Reduce the mix to a thin syrup, stirring constantly towards the end to prevent sticking and burning. Remove the herbs but leave the garlic and shallot. 

Livers, eggs and butter.

Take 400g of well trimmed livers. Well trimmed? this means no fat or visible veins. I get mine from star butchers F. Norman of Oakwood and they arrive, thankfully, very well trimmed. I admit I'm not keen on visible veins. Place the livers in a sandwich bag/freezer bag with 20g table salt. Looks like a lot but this is the seasoning for the entire paté not just the livers. 

Some people like to soak their livers in milk or water to remove 'bitterness'. I'm not convinced but if you are, go ahead. I'm not the man to dissuade you. It won't harm the dish. It will waste a little milk though. If your livers are 'bitter', perhaps use different livers? Remember people used to salt perfectly good aubergines, to 'degorge' them? No one does that any more either.

In another sandwich bag place four large eggs.

In a pan, mix equal amounts of just boiled water and cold water. This should bring the temperature to around (maths!) 50°C. Place the bags in the water so the contents are immersed. Make sure the bags won't slip. You don't want water in them. I use pegs to secure. Leave for 20 minutes. The water should be kept around that temperature. 
I use my sous vide machine to keep the water at 50°C. But you can just top up with hot water occasionally. Check with your probe.

Meanwhile, melt 400g unsalted butter and allow to cool.

Set the oven to 110°C.

Put the warm eggs, livers and alcohol/shallot reduction in a blender. Add the butter while blending. Blend until very smooth.

Yes, it's a faff but I do it this way (as I presume does Mr Blumenthal) to preserve the livers' colour and texture. Some recipes fry the livers first. That has to result in a coat of grey, friable material. Not good.

Sieve the mix into a bowl, pressing through with the back of a ladle.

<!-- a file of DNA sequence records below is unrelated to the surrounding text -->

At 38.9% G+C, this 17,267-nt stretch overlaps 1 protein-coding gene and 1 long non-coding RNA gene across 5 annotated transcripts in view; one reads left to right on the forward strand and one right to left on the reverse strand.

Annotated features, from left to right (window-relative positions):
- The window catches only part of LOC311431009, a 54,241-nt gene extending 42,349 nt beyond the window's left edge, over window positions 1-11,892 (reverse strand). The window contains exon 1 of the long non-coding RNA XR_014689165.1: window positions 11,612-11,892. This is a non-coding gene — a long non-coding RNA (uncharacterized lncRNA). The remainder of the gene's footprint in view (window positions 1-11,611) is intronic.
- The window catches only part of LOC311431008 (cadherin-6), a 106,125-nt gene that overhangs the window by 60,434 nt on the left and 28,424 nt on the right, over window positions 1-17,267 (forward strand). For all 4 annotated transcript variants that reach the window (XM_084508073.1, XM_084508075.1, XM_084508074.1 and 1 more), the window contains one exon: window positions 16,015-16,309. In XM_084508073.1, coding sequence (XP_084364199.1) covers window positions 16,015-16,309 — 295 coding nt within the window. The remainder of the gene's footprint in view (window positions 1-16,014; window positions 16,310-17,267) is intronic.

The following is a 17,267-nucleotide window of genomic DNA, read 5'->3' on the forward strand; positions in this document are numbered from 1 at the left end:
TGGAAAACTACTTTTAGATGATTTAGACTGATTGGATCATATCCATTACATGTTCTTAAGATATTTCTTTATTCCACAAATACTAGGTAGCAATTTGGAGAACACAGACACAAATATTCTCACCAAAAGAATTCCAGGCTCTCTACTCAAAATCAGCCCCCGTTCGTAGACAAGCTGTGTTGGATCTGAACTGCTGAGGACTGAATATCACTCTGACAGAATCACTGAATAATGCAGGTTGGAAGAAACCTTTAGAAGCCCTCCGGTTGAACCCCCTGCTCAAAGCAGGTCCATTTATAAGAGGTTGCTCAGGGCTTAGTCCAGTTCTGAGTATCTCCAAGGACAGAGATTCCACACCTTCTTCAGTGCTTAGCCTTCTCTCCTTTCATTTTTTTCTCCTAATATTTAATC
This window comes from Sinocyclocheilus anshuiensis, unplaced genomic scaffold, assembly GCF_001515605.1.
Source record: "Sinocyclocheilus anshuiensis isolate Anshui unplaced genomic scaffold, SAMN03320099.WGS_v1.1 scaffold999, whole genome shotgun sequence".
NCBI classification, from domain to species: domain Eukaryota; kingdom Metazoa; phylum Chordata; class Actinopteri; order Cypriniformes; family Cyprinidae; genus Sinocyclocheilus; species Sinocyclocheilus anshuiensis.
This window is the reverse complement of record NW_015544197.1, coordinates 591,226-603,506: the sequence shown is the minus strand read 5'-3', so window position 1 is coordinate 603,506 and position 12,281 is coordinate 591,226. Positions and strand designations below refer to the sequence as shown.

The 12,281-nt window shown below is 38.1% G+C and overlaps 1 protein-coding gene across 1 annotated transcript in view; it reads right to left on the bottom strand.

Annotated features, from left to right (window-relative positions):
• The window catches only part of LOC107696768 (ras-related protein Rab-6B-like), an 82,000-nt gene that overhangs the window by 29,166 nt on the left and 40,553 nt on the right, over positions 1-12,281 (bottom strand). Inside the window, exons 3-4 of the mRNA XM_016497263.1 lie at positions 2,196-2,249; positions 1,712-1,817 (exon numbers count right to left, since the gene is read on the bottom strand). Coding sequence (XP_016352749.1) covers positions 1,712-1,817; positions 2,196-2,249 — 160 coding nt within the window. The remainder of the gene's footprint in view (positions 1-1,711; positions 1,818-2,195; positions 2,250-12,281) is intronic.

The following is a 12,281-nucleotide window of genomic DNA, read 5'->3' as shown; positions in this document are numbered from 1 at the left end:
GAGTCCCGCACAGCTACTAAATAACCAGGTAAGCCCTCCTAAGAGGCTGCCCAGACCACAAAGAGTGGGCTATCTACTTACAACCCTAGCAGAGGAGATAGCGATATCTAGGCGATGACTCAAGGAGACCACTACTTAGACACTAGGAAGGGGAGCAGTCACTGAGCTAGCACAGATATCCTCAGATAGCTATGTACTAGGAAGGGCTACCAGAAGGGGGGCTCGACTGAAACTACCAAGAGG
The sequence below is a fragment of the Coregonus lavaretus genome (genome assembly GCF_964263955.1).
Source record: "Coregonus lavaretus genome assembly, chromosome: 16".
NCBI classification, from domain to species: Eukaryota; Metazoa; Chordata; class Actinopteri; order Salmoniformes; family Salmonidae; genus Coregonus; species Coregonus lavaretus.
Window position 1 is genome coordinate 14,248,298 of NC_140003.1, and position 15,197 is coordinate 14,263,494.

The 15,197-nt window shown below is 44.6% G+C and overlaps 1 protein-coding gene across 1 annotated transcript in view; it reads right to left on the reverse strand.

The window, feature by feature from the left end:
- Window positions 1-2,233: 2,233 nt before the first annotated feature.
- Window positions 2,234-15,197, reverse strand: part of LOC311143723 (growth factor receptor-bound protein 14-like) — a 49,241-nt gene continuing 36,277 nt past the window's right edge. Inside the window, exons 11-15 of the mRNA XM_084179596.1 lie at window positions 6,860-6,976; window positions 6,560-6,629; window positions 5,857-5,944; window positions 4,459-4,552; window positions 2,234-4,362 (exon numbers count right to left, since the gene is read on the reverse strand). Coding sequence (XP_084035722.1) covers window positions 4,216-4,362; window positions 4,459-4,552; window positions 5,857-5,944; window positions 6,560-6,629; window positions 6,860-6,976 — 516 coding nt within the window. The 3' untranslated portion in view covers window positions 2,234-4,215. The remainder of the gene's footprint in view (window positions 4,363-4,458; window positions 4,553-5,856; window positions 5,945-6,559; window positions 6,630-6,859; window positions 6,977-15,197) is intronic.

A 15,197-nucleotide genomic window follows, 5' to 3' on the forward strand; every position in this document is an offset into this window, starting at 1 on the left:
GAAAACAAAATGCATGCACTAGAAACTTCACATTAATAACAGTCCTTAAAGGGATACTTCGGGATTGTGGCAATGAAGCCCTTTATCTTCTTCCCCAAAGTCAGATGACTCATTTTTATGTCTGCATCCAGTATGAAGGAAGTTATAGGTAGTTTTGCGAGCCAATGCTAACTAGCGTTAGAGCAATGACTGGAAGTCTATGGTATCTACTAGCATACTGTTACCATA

Now add 150ml double cream

Butter and line a tin or ceramic terrine dish (I used a loaf tin) with baking paper. You will need to be able to fold over a few layers of paper to protect the mix while it cooks. The mix will not expand much while cooking.

Place the tin in a roasting tin and fill up to halfway with more freshly boiled water. Place in the oven and cook for about 30 minutes. Check with the probe though. The paté should be at 64°C (different recipes vary between 62 and 65). The outside will discolour but a gentle knife scrape should reveal a pale, delicate pink.

Remove and allow to cool before chilling overnight. Once set it's quite easy to remove. It won't be a hard slab like the supermarket stuff though so use a gentle hand. The flavour and texture are nothing like the supermarkets either, being far less coarse with no graininess. There's a real depth and a 'height' to the flavour - Belinda describes it as like blue cheese. No, you won't be tasting Stilton but I know what she means.

Best cut with a warm, wet knife. That will give you smooth slices, if you care about the presentation. Sprinkle with a decent, crunchy, sea salt like Maldon.

No comments :

Post a Comment